After a presentation from senior planner Adrian Cammaert, councillors line up to argue the case for more parkland on the Hollingsworth Arena site citing the density of the adjacent condo development and the proximity of Southlake Hospital whose staff and visitors might, they suggest, enjoy spending time there, out in the open air.
More open space
Ward councillor, Jane Twinney, makes it clear from the outset she will not be supporting option 2 and calls for green space on the Hollingsworth site. She wants a “useable park” telling us we are going to need more green space in future. She is worried about the impact of increased traffic and parking. Victor Woodhouse, Christina Bisanz, Kelly Broome and Bob Kwapis echo her concerns.
Grace Simon confesses she is “leaning to Scenario 2” and votes with Vegh.
The committee goes on to vote 7- 2 for option 1.
TOM TALKS mendaciously
In TOM TALKS Vegh predictably makes no mention of the debate about parkland. He simply reports that councillors were presented with two options, suggesting they were obliged to choose between them.
It was, of course, always open to the Pancake to move an amendment to make the staff recommendation more to his liking.
That is precisely what Jane Twinney did, successfully.
I don't know if Vegh is misinforming his readers deliberately or if he just can’t keep up with the rest of the class. But people who rely on TOM TALKS to find out what's happening on Newmarket Council are getting useless information.
During the debate on 21 May 2019 on the future development of the land at Davis and Patterson and the Town-owned land at Hollingsworth Arena, Tom Vegh says:
“So, just a couple of comments... We’ve already gone into the planning justification and we went through quite a process to get there. We are viewing this through the lens of that Secondary Plan. So we are not going to talk too much about that. I think Scenario 2 is a real opportunity and that’s what I support. It speaks to seniors’ housing and we do definitely have a tremendous need. It is likely to be condos. It also speaks to… includes a community space. We haven’t really had any discussion regarding the size or purpose of that space. It is undefined. That’s a discussion for another time.”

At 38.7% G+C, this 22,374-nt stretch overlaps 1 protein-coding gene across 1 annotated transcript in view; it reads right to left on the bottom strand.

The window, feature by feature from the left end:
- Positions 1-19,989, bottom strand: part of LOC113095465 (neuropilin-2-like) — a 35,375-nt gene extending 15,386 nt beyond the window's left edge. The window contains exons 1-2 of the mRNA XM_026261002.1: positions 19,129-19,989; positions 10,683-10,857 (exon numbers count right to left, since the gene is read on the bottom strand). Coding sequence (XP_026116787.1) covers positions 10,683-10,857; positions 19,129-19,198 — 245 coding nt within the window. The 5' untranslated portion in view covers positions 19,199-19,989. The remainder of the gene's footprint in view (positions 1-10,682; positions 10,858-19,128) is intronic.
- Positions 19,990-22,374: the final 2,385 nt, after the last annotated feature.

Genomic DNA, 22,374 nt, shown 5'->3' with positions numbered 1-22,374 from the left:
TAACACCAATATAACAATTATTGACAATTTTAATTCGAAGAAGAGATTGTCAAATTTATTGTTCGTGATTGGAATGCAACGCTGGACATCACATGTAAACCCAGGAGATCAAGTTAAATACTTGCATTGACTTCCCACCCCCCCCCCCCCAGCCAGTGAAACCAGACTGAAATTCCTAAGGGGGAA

“Davis Drive is really where we are looking to have our increased density and this location and the built-form we are talking about there – six storeys. It’s going to have a limited impact on the existing residents. To the north it is Huron Heights. It is not a highly developed area so it is not in the middle of an existing community. It is right up there close to Davis Drive. I will speak more of this project as it goes along but I am in favour of Scenario 2 now because I think it is needed and it is a real opportunity and it is consistent with our Secondary Plan.”
Note: Option 1 also involves selling a small strip of Town-owned land to the developer. Jane Twinney argued for the proceeds of this sale to be applied to the proposed new park at Hollingsworth.